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Monday, 16 February 2009

Foundation Art and Design Trip to Berlin and Prague: Teacher Perspective

Now that me and the 17 foundation art and design students that i took to Berlin and Prague are all safely back in Blighty, I can breathe and say "Wow, that actually went quite well!"

Now that we've been back a couple of weeks, I've had time to digest our week away and pat myself on the back for organizing it all! Being my first time taking students abroad, I was quite anxious as to how it would go and convinced that I'd forget something crucial or lose a student... Of course there were some blips along the way but generally it went very smoothly and I was impressed both with the students and with myself!

It's such a privalidge for students and staff to be able to get out of the classroom for a week and have this experience,and although the main purpose is to give students the opportunity to witness art and design, galleries and museums in a different country experiencing other cultures... the overall educational benefit is far greater. It turns out that one of the main things our students took from the trip was mine and my colleague's ability to eat like hamsters at the all you can eat breakfast buffets in order to maintain enough energy to walk the many miles required each day! I don't know why but despite having enough money these days to pay for a decent meal, I still cant help myself if it's 'free'! Luckily by the end most of our gang of adolescents had cottoned on and we didn't look like such pigs in comparison!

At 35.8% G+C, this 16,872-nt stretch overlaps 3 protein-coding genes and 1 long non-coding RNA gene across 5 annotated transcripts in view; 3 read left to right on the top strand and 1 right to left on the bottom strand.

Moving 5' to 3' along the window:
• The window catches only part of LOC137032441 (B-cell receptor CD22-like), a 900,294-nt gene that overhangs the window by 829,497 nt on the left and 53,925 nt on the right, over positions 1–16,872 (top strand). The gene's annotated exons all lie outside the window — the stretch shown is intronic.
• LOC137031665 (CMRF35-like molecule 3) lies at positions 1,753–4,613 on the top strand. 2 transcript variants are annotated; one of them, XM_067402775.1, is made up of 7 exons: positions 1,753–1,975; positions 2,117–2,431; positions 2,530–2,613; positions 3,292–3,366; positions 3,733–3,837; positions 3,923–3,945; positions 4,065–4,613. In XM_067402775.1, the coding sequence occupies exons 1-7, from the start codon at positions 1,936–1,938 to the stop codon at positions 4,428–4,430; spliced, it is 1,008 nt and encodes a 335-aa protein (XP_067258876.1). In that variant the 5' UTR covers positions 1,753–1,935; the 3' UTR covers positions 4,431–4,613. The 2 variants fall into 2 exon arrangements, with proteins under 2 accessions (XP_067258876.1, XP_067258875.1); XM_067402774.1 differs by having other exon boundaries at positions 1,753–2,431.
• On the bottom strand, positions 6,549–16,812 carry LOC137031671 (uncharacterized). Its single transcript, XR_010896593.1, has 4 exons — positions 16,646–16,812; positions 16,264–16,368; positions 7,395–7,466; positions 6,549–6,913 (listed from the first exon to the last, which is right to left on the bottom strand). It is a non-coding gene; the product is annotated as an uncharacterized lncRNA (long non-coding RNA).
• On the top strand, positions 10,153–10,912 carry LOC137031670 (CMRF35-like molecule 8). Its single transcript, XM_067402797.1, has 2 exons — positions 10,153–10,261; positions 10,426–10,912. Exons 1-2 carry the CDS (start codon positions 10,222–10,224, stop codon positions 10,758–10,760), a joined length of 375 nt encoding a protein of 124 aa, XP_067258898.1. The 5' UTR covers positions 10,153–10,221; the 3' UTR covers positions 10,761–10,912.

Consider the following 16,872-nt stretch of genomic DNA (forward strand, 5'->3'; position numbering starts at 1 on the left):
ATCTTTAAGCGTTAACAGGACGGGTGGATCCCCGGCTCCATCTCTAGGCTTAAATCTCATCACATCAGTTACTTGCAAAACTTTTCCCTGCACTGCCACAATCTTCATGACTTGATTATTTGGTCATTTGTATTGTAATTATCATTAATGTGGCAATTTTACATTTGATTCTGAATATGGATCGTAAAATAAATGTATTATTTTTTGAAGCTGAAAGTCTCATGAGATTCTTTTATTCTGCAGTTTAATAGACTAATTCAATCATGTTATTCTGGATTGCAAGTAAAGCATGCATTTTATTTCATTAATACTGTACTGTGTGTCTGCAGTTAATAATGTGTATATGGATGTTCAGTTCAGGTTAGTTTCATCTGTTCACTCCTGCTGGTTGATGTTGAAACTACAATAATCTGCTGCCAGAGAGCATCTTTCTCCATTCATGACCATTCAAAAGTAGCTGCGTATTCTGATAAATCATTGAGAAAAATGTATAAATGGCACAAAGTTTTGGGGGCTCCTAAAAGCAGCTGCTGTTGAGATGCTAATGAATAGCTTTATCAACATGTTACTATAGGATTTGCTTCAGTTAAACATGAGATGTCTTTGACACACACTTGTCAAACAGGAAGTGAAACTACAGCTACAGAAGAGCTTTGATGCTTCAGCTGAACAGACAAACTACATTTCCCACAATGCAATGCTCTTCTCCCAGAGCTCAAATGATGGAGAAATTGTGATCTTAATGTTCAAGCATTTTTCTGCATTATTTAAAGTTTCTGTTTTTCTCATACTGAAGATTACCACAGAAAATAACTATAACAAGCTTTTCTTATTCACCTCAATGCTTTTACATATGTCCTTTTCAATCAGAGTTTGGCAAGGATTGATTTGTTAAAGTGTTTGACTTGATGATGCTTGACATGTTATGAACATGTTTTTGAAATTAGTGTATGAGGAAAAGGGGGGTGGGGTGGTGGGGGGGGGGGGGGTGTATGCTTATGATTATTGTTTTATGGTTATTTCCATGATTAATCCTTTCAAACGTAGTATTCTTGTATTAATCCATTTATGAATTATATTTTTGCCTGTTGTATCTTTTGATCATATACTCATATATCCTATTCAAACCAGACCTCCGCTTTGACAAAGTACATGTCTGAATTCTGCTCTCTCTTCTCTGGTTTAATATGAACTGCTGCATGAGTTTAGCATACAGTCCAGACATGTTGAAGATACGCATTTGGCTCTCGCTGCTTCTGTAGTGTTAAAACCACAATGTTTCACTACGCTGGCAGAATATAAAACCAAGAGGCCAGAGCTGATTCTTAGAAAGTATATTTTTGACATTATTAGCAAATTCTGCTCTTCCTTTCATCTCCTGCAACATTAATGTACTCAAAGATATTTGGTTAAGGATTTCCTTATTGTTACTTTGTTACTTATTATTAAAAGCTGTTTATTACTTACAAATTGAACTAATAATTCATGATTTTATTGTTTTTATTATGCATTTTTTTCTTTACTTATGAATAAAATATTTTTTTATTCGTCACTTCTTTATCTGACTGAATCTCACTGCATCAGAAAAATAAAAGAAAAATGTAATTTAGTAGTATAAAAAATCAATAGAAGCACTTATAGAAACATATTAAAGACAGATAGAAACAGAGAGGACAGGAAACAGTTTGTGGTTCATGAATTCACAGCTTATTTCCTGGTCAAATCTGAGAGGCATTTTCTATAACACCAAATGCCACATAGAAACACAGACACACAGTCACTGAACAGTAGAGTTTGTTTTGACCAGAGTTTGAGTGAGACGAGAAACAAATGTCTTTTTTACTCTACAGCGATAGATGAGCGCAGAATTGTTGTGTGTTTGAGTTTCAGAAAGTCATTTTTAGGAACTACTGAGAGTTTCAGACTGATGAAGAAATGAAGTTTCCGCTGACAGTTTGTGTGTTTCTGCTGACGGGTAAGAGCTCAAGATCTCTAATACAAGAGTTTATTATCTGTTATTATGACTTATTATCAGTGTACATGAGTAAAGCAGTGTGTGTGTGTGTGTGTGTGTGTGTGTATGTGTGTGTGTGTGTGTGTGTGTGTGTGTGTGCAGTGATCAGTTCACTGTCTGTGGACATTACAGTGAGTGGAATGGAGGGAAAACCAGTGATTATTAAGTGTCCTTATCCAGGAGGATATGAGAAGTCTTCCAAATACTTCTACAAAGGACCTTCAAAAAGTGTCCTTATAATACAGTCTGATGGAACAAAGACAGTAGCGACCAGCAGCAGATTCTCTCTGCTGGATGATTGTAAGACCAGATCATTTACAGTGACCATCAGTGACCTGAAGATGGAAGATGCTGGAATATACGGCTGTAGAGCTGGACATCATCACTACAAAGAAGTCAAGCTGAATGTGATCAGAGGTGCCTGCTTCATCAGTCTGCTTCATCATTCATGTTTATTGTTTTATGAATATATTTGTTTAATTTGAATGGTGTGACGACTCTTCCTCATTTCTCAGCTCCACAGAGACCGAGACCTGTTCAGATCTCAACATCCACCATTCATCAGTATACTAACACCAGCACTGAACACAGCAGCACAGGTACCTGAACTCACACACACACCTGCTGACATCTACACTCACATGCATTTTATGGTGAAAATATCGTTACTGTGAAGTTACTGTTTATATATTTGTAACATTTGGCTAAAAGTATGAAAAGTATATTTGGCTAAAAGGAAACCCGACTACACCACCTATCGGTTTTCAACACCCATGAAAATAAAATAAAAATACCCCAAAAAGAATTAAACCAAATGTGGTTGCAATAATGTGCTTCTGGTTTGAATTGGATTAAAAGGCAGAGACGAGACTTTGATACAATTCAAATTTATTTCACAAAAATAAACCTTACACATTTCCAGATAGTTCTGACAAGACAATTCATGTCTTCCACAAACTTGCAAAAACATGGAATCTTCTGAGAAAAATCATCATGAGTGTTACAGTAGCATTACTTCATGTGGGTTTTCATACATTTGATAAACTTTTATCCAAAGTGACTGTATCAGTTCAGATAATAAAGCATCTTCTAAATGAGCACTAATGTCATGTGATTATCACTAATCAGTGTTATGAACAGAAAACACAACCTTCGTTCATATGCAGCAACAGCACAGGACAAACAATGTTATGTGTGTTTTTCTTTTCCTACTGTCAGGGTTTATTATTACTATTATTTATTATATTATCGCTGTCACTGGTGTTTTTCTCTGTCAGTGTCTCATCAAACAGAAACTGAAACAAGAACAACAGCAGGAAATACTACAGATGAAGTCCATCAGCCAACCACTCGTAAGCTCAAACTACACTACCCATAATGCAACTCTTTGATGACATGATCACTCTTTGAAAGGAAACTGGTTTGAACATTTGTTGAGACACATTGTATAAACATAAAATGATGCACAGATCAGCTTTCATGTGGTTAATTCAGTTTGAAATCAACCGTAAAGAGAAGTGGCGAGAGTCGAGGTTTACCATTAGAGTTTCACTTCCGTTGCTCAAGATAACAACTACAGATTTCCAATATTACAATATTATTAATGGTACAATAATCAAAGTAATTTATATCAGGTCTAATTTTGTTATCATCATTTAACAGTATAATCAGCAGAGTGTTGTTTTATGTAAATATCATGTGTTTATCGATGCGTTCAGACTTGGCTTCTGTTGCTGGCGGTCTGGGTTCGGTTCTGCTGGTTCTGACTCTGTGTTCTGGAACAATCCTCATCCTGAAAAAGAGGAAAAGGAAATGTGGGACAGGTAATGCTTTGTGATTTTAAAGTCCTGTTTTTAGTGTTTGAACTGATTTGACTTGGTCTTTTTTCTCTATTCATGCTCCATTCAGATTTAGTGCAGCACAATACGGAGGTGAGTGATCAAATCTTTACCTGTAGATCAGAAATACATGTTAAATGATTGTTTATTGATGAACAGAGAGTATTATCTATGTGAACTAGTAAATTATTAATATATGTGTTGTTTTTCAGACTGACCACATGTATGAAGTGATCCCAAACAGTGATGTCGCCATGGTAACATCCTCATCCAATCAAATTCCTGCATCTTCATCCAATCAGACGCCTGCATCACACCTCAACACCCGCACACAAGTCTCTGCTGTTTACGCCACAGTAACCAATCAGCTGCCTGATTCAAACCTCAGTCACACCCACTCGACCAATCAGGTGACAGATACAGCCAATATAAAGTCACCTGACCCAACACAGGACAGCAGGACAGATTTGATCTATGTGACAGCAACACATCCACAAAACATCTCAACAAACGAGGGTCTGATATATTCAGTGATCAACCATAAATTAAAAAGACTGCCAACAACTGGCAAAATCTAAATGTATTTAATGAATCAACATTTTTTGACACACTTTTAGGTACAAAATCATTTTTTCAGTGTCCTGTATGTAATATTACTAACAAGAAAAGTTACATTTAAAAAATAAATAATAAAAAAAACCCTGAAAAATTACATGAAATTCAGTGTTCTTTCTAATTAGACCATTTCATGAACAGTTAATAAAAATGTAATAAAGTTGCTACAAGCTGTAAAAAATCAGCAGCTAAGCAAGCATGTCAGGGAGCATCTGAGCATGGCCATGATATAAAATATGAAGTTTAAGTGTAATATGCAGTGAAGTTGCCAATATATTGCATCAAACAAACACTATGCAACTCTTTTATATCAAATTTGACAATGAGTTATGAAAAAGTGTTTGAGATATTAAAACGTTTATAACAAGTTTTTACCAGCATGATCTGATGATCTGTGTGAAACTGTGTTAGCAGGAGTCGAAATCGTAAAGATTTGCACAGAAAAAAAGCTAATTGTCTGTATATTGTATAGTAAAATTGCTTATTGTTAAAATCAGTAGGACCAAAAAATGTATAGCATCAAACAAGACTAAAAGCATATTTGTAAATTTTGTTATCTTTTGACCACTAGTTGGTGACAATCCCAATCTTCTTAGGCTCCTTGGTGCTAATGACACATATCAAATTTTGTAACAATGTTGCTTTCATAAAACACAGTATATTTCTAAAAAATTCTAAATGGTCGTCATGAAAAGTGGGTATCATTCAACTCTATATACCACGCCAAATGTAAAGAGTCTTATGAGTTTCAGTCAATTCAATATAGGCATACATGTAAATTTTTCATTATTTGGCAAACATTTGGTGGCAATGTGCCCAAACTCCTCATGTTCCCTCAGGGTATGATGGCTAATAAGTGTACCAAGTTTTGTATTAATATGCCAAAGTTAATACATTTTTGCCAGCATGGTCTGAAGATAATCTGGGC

Another lesson we all had to learn was patience and optimism! Particularly at points where we had no idea which direction to take or how to buy a train ticket - such situations can be trying at the best of times but when you have a big group all looking to you for the answers, you really feel the pressure! Having traveled alone quite a bit in the past, I tend to be fairly relaxed in such situations, knowing that I always get there in the end, despite my dispraxic tendencies! A solution to my poor map reading was to put the students in charge of navigation - a nice idea until we realized that most of them were worse than me and anarchy arose at the first crossroads, plus it was taking even longer to get from A-B! I also found that I was slightly oblivious to the sensitivities of others in the group at times - a leaning curve for me! As a large multicultural group from east London, it did not surprise or bother me that we attracted attention from passers by, taking a good look at us, but many of the students found it intimidating and thought people were quite hostile towards us, particularly in Berlin.

I think that such experiences are a significant part of their education and believe that they will grow from them and they are lucky to be able to do this with their peers and educators. Although some of the students returned feeling slightly jaded by Berlin for example, I hope that in time they will appreciate all that they witnessed and learned there and hopefully be inspired to return one day as there is so much more than we were able to fit in... I went on a solo mission to Berlin in 2000, whilst doing my degree and it is has changed significantly in the last decade with far more shops and finished buildings, it was like a different city but it still has plenty of edge to it once you get your bearings and delve into its nooks and crannies...